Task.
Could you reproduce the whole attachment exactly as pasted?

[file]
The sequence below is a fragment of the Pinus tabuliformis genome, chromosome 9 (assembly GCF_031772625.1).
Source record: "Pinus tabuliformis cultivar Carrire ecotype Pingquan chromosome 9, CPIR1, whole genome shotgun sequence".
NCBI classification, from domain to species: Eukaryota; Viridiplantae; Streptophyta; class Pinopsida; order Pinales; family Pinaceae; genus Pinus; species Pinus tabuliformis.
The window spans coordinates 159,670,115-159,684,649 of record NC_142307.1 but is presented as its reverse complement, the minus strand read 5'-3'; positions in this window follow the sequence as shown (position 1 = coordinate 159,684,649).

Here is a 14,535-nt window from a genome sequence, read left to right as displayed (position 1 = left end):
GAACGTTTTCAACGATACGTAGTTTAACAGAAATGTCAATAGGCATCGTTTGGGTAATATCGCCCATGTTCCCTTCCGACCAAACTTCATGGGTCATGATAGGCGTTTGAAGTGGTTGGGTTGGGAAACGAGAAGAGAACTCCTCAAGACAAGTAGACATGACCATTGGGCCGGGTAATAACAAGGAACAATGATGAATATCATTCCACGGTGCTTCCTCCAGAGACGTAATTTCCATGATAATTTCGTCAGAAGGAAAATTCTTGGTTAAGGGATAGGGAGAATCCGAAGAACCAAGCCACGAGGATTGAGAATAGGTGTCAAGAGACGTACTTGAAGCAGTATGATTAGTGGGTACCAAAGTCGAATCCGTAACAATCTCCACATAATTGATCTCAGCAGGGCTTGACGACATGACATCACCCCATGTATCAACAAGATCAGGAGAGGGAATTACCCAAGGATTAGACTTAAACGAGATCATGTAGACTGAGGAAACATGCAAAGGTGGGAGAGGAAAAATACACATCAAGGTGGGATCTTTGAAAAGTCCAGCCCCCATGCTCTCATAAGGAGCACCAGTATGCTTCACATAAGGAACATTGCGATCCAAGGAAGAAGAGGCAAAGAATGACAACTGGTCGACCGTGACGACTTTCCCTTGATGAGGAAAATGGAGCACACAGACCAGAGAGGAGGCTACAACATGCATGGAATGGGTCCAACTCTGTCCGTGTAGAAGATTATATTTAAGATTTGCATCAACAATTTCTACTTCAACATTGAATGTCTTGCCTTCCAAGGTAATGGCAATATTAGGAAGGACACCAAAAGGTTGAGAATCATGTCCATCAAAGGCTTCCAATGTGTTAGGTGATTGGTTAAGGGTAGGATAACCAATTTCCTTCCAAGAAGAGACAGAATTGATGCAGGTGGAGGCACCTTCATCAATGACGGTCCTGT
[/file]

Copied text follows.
The sequence below is a fragment of the Pinus tabuliformis genome, chromosome 9 (assembly GCF_031772625.1).
Source record: "Pinus tabuliformis cultivar Carrire ecotype Pingquan chromosome 9, CPIR1, whole genome shotgun sequence".
NCBI classification, from domain to species: Eukaryota; Viridiplantae; Streptophyta; class Pinopsida; order Pinales; family Pinaceae; genus Pinus; species Pinus tabuliformis.
The window spans coordinates 159,670,115-159,684,649 of record NC_142307.1 but is presented as its reverse complement, the minus strand read 5'-3'; positions in this window follow the sequence as shown (position 1 = coordinate 159,684,649).

Here is a 14,535-nt window from a genome sequence, read left to right as displayed (position 1 = left end):
GAACGTTTTCAACGATACGTAGTTTAACAGAAATGTCAATAGGCATCGTTTGGGTAATATCGCCCATGTTCCCTTCCGACCAAACTTCATGGGTCATGATAGGCGTTTGAAGTGGTTGGGTTGGGAAACGAGAAGAGAACTCCTCAAGACAAGTAGACATGACCATTGGGCCGGGTAATAACAAGGAACAATGATGAATATCATTCCACGGTGCTTCCTCCAGAGACGTAATTTCCATGATAATTTCGTCAGAAGGAAAATTCTTGGTTAAGGGATAGGGAGAATCCGAAGAACCAAGCCACGAGGATTGAGAATAGGTGTCAAGAGACGTACTTGAAGCAGTATGATTAGTGGGTACCAAAGTCGAATCCGTAACAATCTCCACATAATTGATCTCAGCAGGGCTTGACGACATGACATCACCCCATGTATCAACAAGATCAGGAGAGGGAATTACCCAAGGATTAGACTTAAACGAGATCATGTAGACTGAGGAAACATGCAAAGGTGGGAGAGGAAAAATACACATCAAGGTGGGATCTTTGAAAAGTCCAGCCCCCATGCTCTCATAAGGAGCACCAGTATGCTTCACATAAGGAACATTGCGATCCAAGGAAGAAGAGGCAAAGAATGACAACTGGTCGACCGTGACGACTTTCCCTTGATGAGGAAAATGGAGCACACAGACCAGAGAGGAGGCTACAACATGCATGGAATGGGTCCAACTCTGTCCGTGTAGAAGATTATATTTAAGATTTGCATCAACAATTTCTACTTCAACATTGAATGTCTTGCCTTCCAAGGTAATGGCAATATTAGGAAGGACACCAAAAGGTTGAGAATCATGTCCATCAAAGGCTTCCAATGTGTTAGGTGATTGGTTAAGGGTAGGATAACCAATTTCCTTCCAAGAAGAGACAGAATTGATGCAGGTGGAGGCACCTTCATCAATGACGGTCCTGT